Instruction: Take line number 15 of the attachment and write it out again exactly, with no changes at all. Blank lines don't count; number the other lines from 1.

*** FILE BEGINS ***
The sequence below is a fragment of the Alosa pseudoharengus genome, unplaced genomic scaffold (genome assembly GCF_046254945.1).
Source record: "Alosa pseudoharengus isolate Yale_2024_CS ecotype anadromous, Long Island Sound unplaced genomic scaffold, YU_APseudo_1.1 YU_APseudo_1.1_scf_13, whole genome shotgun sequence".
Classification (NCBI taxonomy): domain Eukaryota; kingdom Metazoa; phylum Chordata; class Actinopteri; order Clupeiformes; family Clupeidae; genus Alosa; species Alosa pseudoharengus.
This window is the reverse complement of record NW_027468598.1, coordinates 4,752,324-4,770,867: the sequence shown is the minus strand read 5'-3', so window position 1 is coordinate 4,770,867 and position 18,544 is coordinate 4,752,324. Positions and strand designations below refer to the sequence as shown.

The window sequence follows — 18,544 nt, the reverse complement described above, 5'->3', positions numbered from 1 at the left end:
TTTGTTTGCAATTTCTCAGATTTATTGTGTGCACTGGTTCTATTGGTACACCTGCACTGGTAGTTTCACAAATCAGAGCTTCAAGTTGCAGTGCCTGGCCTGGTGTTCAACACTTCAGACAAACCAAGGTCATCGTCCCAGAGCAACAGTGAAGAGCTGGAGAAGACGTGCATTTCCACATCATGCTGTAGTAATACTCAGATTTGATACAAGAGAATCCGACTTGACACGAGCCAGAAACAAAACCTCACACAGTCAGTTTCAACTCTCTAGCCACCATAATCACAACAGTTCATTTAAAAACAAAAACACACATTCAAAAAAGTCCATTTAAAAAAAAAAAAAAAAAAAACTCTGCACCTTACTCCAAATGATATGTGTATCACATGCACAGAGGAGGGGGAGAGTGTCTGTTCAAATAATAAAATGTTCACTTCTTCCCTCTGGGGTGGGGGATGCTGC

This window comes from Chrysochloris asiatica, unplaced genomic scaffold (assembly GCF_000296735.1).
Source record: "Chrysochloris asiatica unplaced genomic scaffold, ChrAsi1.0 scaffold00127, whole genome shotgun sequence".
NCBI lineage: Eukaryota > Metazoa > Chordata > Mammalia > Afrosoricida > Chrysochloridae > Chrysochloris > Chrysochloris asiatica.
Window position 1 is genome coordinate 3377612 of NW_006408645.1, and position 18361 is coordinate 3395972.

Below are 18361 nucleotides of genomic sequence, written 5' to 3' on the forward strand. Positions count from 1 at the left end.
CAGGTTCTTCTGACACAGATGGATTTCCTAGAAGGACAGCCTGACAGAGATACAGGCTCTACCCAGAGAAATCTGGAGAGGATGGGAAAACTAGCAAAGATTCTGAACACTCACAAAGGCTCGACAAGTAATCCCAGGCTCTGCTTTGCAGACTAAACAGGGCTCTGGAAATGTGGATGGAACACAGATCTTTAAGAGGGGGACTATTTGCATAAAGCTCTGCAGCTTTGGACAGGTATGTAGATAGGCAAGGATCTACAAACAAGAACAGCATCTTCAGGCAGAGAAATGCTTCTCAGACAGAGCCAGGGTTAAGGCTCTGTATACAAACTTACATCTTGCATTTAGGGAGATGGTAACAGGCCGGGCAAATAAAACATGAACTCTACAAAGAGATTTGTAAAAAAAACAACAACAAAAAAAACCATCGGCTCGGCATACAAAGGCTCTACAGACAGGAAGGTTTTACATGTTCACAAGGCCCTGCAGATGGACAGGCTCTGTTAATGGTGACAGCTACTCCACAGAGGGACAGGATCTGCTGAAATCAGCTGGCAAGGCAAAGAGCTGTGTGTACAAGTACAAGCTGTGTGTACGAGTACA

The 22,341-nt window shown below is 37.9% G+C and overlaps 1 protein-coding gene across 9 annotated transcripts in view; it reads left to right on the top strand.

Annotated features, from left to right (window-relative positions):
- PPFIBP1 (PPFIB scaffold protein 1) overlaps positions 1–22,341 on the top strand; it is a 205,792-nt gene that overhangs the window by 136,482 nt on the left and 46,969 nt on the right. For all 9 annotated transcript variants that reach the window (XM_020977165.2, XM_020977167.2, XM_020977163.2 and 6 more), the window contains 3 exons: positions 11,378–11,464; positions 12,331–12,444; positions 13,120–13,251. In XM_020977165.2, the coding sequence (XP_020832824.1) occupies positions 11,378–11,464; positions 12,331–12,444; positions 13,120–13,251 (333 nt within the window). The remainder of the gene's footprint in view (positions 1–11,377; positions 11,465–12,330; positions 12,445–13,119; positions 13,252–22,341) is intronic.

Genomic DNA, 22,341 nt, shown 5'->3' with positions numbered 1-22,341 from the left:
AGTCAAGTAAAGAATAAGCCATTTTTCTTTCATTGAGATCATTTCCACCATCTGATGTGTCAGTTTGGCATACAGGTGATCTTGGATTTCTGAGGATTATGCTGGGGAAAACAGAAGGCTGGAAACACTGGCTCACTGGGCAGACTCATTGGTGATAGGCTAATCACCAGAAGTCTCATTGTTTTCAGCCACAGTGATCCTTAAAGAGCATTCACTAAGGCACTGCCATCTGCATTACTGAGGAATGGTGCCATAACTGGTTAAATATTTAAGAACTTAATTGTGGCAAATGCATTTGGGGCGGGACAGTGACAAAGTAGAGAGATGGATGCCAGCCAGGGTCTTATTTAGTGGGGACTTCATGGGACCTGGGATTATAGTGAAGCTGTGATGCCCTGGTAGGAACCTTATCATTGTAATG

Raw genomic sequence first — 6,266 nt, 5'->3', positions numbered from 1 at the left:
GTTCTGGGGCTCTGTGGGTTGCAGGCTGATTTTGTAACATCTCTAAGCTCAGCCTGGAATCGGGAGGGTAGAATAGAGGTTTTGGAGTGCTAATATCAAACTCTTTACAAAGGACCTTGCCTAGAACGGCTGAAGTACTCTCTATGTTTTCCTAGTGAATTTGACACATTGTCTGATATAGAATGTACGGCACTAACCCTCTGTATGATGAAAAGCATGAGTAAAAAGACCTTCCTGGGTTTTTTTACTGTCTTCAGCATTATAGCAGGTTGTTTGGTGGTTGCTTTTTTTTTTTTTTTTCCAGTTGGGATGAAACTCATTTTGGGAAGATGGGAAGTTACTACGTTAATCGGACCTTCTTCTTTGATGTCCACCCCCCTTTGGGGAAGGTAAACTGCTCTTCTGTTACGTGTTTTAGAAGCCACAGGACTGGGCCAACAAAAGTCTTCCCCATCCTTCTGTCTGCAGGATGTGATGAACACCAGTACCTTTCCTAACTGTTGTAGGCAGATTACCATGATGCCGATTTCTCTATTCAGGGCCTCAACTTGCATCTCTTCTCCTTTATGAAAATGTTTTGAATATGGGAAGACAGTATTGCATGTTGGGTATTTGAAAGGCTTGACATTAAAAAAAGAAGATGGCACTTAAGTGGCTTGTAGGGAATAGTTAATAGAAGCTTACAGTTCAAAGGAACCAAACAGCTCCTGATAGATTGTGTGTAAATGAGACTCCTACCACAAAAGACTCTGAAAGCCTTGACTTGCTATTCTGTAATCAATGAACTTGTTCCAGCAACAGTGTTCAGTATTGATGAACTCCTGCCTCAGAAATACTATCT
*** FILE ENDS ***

- PPFIBP1 (PPFIB scaffold protein 1) overlaps positions 1–22,341 on the top strand; it is a 205,792-nt gene that overhangs the window by 136,482 nt on the left and 46,969 nt on the right. For all 9 annotated transcript variants that reach the window (XM_020977165.2, XM_020977167.2, XM_020977163.2 and 6 more), the window contains 3 exons: positions 11,378–11,464; positions 12,331–12,444; positions 13,120–13,251. In XM_020977165.2, the coding sequence (XP_020832824.1) occupies positions 11,378–11,464; positions 12,331–12,444; positions 13,120–13,251 (333 nt within the window). The remainder of the gene's footprint in view (positions 1–11,377; positions 11,465–12,330; positions 12,445–13,119; positions 13,252–22,341) is intronic.